2005_08_artslonelydoll.jpg So, it’s August and your shrink has split. Eleven months of listening to you has earned her a few weeks of rest, no? You, unfortunately, don’t get a break from your issues. All we have to offer by way of solace is a book that might make them seem minor by comparison to those of its subject: Dare Wright. The Secret Life of the Lonely Doll is Jean Nathan’s biography of Wright, an alarmingly eccentric beauty who wrote and photographed one of the oddest and most popular children’s books of the past fifty years.

You don’t have to be familiar with The Lonely Doll to enjoy Nathan’s book, but perhaps you remember this book of photographs that tell the story of Edith, a doll who is alone in the world. One day she meets a nice little teddy bear and his father, who take her in. This sounds simple and appealing, and the pink gingham border and pretty blonde doll on the cover promise a sweet enough story. But pay closer attention and there’s something very weird about the photographs, the melancholy doll, and, god help us if it’s just our dirty adult mind, the way Mr. Bear spanks the doll when she misbehaves. Eloise is an abandoned little girl, too, but her exuberance and outgoing antics make her tight-lipped Edith’s direct opposite.

The book was a hit in 1957, and it spawned a series of sequels. Nevertheless, it was out of print by the late 1990s, when a journalist called Jean Nathan remembered it, tracked down a copy, and was struck by oddnesses she had not noticed as a child. Eventually Nathan found Dare Wright herself, at that point a dying woman in Queens, and unearthed the strange life story of a beautiful woman, both a model and a photographer, whose relationship with her domineering mother defined and deformed her existence. You think your family is odd? The mother was called Edie (remember Edith, the Lonely Doll?), and she often had her grown daughter pose for nude photographs. Wright was never able to sustain a romantic attachment, she was obsessed with the trappings of childhood, and she slept in her mother’s bed until her mother died.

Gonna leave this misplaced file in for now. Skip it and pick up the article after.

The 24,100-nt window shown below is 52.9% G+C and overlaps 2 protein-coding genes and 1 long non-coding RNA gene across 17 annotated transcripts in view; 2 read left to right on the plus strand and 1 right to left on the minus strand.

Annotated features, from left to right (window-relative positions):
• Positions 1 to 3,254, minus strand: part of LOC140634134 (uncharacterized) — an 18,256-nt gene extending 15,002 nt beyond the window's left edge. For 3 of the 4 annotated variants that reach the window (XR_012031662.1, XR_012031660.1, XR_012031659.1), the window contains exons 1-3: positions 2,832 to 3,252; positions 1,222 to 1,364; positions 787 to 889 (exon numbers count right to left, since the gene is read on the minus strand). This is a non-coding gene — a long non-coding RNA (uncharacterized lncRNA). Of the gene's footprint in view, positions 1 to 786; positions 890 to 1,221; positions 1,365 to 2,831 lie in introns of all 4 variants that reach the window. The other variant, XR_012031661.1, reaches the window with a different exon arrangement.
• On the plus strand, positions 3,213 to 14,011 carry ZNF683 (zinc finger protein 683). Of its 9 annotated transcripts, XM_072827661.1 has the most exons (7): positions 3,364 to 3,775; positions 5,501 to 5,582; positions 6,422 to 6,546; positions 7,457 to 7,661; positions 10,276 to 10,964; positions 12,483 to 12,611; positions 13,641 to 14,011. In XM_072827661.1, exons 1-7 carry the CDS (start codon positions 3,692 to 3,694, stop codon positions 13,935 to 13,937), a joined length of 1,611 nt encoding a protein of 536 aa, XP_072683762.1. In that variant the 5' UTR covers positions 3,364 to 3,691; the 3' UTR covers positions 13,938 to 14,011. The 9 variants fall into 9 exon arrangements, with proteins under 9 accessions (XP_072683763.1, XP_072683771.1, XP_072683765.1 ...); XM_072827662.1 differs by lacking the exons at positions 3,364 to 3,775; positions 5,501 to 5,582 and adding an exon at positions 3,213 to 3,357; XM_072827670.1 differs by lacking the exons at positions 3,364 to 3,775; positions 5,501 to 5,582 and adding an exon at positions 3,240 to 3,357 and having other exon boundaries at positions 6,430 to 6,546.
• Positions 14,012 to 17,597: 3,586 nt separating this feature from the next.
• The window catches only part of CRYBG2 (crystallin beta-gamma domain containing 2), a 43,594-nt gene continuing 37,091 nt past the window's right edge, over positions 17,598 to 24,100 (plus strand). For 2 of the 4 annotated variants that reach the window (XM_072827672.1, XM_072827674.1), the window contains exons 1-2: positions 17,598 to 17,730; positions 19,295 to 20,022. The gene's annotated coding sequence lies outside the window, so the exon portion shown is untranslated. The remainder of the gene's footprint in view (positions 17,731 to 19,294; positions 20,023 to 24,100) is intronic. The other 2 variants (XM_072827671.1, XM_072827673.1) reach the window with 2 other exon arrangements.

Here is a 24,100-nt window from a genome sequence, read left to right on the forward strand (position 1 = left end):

Jean Nathan has found a story far stranger and sadder than the Lonely Doll’s, and fortunately for us she has told it well. The paperback was just released, and Nathan discusses her book at the Bryant Park Reading Room (outside, in the park) this Wednesday at 12:30pm as part of Coliseum Books’s Word for Word series. And in July, Variety announced that Julian Schnabel will direct a Dare Wright biopic.